Saturday 16 November 1996 (Daily
Doctor's Diary: The charm of snakes
and their bite for life
By James Le Fanu
SOME people, I suppose, are just completely fearless.
How else can one explain the extraordinary story from
Birmingham of the 5ft python who appeared in Peter
Ellam's bath? And what did he do? "He attempted to
grab hold of its head, but the snake wrapped itself
around his other hand and then bit him." Luckily,
the snakebite turned out to be harmless - but still!
This story caught my attention as I had just come across
an article describing how keeping a pet snake can be good
for one's health.
It is by now well known that, for a variety of reasons,
keeping a dog reduces the risk of a heart attack. But
there has, so far, been little research into whether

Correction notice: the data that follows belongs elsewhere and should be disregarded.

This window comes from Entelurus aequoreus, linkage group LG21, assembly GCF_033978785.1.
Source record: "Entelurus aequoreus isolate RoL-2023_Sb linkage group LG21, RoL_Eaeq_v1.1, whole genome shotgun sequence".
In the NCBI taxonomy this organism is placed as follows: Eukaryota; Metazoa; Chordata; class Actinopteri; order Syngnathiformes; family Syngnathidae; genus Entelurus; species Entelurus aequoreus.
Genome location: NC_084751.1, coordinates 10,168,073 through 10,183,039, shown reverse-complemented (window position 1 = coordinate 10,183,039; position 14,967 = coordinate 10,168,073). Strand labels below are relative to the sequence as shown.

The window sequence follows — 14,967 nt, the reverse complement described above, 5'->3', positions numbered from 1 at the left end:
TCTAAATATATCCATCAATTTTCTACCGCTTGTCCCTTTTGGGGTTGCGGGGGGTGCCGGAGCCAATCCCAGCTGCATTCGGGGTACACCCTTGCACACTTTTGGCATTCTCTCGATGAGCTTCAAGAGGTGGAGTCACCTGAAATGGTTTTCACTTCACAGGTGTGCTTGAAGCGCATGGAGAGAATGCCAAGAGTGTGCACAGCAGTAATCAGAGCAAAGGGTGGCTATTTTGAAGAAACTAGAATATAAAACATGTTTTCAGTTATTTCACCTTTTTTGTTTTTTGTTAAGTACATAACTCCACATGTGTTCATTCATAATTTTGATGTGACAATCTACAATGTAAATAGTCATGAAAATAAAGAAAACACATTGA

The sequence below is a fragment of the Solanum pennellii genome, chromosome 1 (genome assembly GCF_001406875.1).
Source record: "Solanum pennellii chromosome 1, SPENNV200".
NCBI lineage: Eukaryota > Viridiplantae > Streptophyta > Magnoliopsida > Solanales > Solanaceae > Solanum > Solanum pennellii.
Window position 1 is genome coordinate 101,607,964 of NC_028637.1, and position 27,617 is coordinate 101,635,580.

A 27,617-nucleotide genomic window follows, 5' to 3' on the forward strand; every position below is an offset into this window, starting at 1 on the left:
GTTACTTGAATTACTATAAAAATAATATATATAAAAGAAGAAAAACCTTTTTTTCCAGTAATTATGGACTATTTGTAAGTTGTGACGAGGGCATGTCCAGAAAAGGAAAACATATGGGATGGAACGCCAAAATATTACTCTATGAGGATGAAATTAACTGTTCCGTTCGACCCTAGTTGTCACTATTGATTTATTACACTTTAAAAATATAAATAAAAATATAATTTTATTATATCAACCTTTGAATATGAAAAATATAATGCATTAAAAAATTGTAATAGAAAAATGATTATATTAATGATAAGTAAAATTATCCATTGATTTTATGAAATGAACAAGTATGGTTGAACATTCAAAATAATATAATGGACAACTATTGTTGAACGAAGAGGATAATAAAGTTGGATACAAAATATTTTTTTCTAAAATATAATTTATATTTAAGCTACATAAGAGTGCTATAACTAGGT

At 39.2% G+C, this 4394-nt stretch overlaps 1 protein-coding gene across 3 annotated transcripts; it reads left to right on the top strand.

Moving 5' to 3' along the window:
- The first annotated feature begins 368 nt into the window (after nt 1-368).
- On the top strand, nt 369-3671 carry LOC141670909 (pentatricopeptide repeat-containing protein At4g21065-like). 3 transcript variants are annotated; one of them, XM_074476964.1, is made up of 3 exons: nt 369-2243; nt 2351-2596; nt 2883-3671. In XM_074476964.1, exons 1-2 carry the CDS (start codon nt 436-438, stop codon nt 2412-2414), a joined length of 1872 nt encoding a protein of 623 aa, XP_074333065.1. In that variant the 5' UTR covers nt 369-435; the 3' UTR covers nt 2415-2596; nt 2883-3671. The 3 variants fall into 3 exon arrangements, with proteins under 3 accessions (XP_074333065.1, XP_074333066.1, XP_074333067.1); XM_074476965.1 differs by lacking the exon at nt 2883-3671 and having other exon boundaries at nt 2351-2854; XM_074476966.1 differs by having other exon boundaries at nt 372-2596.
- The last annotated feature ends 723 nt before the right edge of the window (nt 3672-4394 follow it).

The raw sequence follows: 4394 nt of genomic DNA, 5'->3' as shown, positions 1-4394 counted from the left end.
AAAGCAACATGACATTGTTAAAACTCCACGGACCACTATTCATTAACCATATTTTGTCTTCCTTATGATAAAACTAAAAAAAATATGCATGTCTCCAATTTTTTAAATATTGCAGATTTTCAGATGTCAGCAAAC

other pets - such as snakes - have a similar effect.
But the question has been investigated in some detail in
the study of a man who has kept a pet boa constrictor for
15 years. While strapped up to a cardiac monitor, he was
asked to touch and stroke his snake. The machine revealed
a markedly beneficial effect on his cardiovascular system
- his pulse slowed and his blood pressure showed a
The only other account of the salutary effect of snakes
on human health involves a 70-year-old Australian woman.
While she was recovering from a heart attack, she woke to
feel a prickling sensation in her hand.
This, she soon realised, was caused by a snake she found
curled up in the bed beside her that had obviously slid
through the open French windows into her bedroom. It
turned out to be a tiger snake, which kills its victims
with a powerful anti-coagulant venom. This works in a
similar way to the clot-busting drug streptokinase.
"I explained to the patient she had received the
most modern treatment for a heart attack, albeit by a
rather unconventional route. She did not turn a
hair," reports the doctor describing the case in The